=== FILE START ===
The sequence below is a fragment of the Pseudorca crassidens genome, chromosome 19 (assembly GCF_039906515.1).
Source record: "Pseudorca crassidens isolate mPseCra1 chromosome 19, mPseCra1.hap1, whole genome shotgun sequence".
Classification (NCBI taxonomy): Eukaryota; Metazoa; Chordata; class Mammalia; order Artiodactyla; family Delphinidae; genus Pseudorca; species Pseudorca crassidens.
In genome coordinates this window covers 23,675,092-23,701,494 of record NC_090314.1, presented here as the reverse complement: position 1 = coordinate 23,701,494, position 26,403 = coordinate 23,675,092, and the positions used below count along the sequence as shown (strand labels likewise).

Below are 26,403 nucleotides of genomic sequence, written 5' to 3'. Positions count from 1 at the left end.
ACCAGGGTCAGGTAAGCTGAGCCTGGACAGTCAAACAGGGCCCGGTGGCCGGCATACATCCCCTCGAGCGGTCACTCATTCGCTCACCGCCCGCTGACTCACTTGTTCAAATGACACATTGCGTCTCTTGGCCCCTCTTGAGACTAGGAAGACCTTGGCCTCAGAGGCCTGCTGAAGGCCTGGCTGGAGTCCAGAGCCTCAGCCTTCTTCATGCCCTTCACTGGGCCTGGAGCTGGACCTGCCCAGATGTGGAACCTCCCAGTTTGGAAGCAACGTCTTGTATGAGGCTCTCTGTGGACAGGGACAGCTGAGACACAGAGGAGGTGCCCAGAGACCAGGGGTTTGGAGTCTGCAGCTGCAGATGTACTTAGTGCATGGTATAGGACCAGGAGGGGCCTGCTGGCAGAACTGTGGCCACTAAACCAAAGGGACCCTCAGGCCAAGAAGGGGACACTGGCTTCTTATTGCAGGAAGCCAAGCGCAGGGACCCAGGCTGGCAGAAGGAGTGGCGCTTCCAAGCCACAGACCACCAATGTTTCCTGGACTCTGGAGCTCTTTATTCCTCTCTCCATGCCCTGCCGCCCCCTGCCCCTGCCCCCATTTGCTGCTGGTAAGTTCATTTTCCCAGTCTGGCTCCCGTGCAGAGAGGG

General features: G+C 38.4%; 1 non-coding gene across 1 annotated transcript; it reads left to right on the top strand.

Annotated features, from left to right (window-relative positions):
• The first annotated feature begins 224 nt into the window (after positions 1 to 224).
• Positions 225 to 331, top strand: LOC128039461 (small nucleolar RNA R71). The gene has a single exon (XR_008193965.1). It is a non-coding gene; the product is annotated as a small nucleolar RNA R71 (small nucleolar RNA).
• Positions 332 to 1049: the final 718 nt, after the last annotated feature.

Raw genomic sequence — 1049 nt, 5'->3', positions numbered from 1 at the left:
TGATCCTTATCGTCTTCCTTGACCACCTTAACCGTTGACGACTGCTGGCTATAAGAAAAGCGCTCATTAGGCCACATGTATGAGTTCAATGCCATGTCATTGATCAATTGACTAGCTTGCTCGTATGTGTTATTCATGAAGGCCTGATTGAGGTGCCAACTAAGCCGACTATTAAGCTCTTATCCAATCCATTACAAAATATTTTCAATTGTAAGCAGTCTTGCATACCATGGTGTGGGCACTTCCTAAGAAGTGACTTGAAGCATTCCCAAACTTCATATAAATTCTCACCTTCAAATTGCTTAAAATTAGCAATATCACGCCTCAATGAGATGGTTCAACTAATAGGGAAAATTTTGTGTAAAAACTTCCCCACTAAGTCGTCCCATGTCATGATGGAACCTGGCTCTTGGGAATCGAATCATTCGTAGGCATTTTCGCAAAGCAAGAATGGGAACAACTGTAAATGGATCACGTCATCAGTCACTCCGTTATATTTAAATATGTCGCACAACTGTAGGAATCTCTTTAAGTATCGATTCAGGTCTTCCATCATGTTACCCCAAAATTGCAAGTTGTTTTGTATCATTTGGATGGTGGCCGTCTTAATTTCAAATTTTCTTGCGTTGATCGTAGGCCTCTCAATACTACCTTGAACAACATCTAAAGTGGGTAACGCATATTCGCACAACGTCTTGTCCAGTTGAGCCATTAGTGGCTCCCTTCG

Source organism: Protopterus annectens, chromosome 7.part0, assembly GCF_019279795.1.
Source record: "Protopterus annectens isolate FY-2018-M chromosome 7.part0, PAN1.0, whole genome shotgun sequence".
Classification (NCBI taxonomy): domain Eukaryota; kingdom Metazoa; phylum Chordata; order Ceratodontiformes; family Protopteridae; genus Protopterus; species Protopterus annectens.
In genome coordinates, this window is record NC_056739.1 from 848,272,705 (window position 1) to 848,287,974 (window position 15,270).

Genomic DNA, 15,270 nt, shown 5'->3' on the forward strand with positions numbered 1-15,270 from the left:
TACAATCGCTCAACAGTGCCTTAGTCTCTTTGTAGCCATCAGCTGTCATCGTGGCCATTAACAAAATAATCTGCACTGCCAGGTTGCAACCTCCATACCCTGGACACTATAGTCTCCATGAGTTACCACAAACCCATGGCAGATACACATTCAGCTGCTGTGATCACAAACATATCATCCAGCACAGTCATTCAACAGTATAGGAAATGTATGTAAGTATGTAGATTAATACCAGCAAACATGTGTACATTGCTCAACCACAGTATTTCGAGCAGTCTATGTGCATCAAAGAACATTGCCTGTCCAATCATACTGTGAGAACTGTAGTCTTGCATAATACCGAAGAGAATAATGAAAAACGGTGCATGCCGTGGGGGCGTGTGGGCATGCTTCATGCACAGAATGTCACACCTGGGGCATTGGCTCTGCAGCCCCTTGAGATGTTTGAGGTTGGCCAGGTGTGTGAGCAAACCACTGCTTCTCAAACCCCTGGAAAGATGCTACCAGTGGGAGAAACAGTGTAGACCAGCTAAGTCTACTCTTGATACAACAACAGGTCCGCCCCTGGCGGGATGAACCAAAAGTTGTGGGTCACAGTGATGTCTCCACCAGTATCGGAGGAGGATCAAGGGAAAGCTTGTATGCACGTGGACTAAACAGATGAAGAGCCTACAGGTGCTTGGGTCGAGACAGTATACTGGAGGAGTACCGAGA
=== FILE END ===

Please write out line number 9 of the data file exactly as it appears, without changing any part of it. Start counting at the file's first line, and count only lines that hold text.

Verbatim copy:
• The first annotated feature begins 224 nt into the window (after positions 1 to 224).